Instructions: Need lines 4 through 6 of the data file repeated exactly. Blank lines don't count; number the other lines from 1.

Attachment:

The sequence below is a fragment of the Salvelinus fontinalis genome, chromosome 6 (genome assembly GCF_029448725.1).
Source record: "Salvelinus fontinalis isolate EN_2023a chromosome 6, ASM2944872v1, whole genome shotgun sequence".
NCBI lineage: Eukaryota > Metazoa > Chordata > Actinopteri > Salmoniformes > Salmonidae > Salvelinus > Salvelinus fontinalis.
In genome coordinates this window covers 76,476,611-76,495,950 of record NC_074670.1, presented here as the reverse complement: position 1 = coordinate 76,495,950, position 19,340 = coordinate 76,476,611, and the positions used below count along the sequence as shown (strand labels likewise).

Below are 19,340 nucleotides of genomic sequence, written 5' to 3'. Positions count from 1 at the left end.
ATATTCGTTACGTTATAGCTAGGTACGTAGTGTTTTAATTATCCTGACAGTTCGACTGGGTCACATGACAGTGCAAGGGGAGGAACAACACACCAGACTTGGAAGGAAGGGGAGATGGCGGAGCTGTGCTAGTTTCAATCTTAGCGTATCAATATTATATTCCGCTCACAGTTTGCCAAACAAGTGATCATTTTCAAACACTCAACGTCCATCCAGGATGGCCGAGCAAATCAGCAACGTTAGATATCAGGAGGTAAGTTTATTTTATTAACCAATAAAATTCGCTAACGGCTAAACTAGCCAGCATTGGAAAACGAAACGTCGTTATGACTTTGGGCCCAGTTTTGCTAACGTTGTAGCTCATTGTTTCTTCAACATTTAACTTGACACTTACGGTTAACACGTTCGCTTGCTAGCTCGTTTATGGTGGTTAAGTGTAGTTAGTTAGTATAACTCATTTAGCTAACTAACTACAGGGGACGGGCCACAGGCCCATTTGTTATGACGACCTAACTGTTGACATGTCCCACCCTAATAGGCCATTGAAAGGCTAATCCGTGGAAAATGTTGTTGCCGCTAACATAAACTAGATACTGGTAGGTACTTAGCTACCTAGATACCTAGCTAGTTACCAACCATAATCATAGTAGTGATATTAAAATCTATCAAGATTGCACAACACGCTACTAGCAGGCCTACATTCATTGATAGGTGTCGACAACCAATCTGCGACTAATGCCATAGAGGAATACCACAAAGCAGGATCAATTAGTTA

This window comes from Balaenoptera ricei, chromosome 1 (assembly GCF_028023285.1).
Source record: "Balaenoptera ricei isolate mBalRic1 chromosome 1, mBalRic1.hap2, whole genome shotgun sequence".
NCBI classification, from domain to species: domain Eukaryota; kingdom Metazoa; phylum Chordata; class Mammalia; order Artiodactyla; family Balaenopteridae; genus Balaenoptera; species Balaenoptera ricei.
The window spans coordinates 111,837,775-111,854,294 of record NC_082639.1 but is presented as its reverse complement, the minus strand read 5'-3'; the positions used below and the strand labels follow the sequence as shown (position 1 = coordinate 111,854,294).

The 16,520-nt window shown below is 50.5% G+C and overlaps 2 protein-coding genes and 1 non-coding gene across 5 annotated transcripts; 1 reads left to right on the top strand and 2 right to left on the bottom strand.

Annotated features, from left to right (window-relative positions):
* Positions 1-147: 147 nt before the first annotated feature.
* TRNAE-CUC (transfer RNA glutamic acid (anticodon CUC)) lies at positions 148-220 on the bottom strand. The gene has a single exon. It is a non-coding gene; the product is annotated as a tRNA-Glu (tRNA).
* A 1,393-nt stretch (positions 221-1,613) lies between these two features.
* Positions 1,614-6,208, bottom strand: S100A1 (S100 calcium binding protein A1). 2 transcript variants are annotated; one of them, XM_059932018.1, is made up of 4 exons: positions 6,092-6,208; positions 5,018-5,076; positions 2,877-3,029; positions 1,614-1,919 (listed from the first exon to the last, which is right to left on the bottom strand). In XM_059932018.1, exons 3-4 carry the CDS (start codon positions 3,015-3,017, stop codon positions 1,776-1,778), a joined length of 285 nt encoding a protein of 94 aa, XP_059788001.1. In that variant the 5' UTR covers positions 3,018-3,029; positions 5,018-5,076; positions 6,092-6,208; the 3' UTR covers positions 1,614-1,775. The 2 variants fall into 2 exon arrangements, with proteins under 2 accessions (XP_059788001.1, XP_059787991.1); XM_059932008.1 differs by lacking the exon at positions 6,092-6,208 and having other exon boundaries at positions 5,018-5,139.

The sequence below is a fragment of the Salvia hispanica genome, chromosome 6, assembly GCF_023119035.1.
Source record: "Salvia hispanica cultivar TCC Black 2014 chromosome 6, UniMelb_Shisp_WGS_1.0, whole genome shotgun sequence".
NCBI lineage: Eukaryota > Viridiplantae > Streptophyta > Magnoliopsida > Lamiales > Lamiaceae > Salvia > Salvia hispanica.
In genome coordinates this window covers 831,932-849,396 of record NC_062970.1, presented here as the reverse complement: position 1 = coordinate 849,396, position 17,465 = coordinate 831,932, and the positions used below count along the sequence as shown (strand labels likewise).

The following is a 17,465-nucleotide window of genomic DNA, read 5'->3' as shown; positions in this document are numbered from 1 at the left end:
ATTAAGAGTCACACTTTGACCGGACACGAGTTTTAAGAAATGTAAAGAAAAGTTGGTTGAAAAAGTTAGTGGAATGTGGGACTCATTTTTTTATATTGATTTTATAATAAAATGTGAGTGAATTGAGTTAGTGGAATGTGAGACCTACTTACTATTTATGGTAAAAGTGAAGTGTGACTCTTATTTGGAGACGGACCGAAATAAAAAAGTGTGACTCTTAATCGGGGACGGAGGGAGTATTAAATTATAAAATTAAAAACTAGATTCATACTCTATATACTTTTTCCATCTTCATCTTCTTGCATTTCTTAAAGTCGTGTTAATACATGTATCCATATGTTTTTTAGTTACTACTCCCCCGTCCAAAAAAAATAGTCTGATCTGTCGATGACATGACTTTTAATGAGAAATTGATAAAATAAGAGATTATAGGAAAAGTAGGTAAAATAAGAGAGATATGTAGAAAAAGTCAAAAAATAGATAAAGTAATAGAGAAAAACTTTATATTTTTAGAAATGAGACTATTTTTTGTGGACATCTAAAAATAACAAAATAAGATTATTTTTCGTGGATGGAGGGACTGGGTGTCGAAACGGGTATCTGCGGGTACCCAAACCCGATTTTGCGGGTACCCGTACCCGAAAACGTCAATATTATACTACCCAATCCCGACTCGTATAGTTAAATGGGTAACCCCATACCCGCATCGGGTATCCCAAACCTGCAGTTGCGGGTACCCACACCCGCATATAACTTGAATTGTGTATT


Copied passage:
In genome coordinates this window covers 76,476,611-76,495,950 of record NC_074670.1, presented here as the reverse complement: position 1 = coordinate 76,495,950, position 19,340 = coordinate 76,476,611, and the positions used below count along the sequence as shown (strand labels likewise).

Below are 19,340 nucleotides of genomic sequence, written 5' to 3'. Positions count from 1 at the left end.
ATATTCGTTACGTTATAGCTAGGTACGTAGTGTTTTAATTATCCTGACAGTTCGACTGGGTCACATGACAGTGCAAGGGGAGGAACAACACACCAGACTTGGAAGGAAGGGGAGATGGCGGAGCTGTGCTAGTTTCAATCTTAGCGTATCAATATTATATTCCGCTCACAGTTTGCCAAACAAGTGATCATTTTCAAACACTCAACGTCCATCCAGGATGGCCGAGCAAATCAGCAACGTTAGATATCAGGAGGTAAGTTTATTTTATTAACCAATAAAATTCGCTAACGGCTAAACTAGCCAGCATTGGAAAACGAAACGTCGTTATGACTTTGGGCCCAGTTTTGCTAACGTTGTAGCTCATTGTTTCTTCAACATTTAACTTGACACTTACGGTTAACACGTTCGCTTGCTAGCTCGTTTATGGTGGTTAAGTGTAGTTAGTTAGTATAACTCATTTAGCTAACTAACTACAGGGGACGGGCCACAGGCCCATTTGTTATGACGACCTAACTGTTGACATGTCCCACCCTAATAGGCCATTGAAAGGCTAATCCGTGGAAAATGTTGTTGCCGCTAACATAAACTAGATACTGGTAGGTACTTAGCTACCTAGATACCTAGCTAGTTACCAACCATAATCATAGTAGTGATATTAAAATCTATCAAGATTGCACAACACGCTACTAGCAGGCCTACATTCATTGATAGGTGTCGACAACCAATCTGCGACTAATGCCATAGAGGAATACCACAAAGCAGGATCAATTAGTTA